Aelius Lamia, who is sixty-two years of age and afflicted by a discomforting illness, has left Rome to take the waters at Baiae, a seaside resort. One day, having tired of his fellows, he climbs the hill above the town to read De rerum natura (c. 60 b.c.e.; On the Nature of Things, 1682), Lucretius’s celebrated treatise on the philosophy of Epicurus. While making way for the passage of a litter bearing a gloomy aristocrat he is astonished and delighted to recognize a man whom he has not seen for twenty years—a man whom he met during an eighteen-year period when he was exiled from Rome by the emperor Tiberius. Although the man in question, Pontius Pilate, does not immediately recognize his old friend, he is quick to embrace him on hearing his name.
Both men have fond memories of the time they spent together while Pilate was procurator of the Syrian province of Judea. In those days, Pilate entertained the exile generously and introduced him to Herod Antipas. On his eventual return to Rome—sanctioned by Tiberius’s successor Caius—Lamia had repaid Pilate’s generosity with a gift of money but completely lost track of his friend thereafter. Pilate, who is now in his seventies, explains that he retired long ago to his estate in Sicily, from which he has now emerged in search of palliative treatment for his gout.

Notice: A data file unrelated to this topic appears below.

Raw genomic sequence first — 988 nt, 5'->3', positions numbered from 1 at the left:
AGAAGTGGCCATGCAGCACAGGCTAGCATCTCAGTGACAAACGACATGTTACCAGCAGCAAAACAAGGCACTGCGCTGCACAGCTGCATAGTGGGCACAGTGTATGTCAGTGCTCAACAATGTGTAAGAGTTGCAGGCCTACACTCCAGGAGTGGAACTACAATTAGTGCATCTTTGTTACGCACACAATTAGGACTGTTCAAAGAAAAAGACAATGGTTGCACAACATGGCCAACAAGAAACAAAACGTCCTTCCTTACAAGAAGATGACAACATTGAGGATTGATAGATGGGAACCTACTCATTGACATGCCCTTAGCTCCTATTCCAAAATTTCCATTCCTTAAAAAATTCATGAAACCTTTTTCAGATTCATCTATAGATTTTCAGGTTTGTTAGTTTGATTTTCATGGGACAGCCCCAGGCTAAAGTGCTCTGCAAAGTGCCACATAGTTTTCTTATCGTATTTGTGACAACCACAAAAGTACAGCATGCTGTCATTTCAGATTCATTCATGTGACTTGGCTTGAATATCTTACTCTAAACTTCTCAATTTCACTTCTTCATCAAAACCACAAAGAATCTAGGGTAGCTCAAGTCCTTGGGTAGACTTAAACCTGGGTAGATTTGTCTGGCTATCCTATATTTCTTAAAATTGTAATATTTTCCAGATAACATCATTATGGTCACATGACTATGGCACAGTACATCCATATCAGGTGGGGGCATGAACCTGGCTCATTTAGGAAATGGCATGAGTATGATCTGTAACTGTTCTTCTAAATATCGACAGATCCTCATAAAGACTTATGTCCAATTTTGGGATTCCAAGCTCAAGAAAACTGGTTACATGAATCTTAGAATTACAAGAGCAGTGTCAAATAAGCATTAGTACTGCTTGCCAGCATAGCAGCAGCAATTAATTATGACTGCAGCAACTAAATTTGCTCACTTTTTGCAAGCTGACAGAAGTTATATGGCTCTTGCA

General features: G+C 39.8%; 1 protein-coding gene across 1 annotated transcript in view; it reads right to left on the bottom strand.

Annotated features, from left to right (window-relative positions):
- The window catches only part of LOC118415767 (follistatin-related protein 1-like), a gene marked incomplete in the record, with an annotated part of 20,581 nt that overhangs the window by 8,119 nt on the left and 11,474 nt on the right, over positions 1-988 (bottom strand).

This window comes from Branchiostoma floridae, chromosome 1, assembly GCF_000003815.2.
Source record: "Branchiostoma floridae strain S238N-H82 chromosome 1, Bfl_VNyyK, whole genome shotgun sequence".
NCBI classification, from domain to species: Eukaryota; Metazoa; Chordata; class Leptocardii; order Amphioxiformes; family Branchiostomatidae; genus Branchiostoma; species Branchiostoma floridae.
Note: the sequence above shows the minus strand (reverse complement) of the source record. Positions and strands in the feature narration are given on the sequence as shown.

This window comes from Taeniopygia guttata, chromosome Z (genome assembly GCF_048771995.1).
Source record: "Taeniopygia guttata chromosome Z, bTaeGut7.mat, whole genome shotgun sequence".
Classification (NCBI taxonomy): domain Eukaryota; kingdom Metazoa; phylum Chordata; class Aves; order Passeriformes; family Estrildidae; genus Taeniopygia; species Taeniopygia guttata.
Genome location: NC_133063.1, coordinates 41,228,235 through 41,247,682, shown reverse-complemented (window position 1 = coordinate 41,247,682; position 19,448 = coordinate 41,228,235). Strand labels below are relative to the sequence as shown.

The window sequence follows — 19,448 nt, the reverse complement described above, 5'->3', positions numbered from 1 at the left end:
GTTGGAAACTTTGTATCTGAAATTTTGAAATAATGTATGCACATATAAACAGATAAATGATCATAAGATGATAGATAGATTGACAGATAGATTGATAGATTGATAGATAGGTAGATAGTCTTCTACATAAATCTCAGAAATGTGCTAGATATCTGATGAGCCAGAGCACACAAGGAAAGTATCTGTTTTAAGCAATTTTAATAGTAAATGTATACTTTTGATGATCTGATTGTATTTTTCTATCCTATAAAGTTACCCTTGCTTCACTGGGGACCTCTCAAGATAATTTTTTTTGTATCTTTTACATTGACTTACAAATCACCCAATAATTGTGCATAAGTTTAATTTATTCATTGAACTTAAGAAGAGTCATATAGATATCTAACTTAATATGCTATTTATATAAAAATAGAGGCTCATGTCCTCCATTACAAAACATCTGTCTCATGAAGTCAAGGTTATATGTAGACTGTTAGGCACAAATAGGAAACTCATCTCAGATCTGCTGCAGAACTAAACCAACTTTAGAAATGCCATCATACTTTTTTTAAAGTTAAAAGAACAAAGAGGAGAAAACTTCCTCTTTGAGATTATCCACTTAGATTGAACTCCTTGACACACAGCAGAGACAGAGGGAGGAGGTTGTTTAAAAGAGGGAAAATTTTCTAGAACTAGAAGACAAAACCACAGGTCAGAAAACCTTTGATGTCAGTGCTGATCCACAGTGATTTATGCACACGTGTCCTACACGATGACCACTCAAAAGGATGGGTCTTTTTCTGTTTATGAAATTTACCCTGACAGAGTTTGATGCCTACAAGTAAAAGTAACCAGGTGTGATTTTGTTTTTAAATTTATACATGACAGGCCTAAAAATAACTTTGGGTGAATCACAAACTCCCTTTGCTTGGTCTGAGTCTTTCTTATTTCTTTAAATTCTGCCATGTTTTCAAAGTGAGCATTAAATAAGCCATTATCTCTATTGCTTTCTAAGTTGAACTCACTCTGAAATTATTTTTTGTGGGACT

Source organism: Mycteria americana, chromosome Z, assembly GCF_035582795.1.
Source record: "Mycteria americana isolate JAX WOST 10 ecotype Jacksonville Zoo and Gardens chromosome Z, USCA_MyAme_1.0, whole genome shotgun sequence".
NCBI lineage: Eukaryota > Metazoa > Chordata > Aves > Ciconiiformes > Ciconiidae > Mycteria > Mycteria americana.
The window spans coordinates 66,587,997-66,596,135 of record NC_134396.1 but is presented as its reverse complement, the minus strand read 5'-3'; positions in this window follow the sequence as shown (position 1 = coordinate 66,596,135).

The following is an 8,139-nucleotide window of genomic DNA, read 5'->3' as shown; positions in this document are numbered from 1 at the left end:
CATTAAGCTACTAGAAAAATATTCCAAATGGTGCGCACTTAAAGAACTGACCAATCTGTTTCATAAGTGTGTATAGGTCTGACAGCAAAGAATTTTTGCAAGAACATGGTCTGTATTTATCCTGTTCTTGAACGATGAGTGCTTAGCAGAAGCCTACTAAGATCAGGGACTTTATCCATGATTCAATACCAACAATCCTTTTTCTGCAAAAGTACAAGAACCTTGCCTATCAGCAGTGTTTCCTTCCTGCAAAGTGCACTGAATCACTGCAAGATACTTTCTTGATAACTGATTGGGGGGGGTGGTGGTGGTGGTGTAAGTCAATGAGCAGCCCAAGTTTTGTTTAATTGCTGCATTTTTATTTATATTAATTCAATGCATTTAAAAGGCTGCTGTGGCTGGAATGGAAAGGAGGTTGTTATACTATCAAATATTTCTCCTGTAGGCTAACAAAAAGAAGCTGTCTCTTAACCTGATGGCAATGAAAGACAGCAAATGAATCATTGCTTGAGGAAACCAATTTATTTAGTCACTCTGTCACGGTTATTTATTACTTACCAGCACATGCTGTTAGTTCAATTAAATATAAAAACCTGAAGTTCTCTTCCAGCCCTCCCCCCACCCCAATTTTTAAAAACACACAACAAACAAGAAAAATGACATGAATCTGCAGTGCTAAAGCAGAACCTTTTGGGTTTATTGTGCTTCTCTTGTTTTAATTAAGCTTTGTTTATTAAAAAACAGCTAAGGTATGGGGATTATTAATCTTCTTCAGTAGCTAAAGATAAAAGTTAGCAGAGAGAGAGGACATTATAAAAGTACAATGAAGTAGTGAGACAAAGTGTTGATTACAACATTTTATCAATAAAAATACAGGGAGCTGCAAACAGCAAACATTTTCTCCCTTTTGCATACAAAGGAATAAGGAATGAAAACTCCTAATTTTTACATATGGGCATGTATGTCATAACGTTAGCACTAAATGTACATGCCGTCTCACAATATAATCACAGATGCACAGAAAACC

Lamia asks Pilate why he took early retirement from public service and became a virtual recluse. Pilate explains that he was driven from his former...
(The entire section is 630 words.)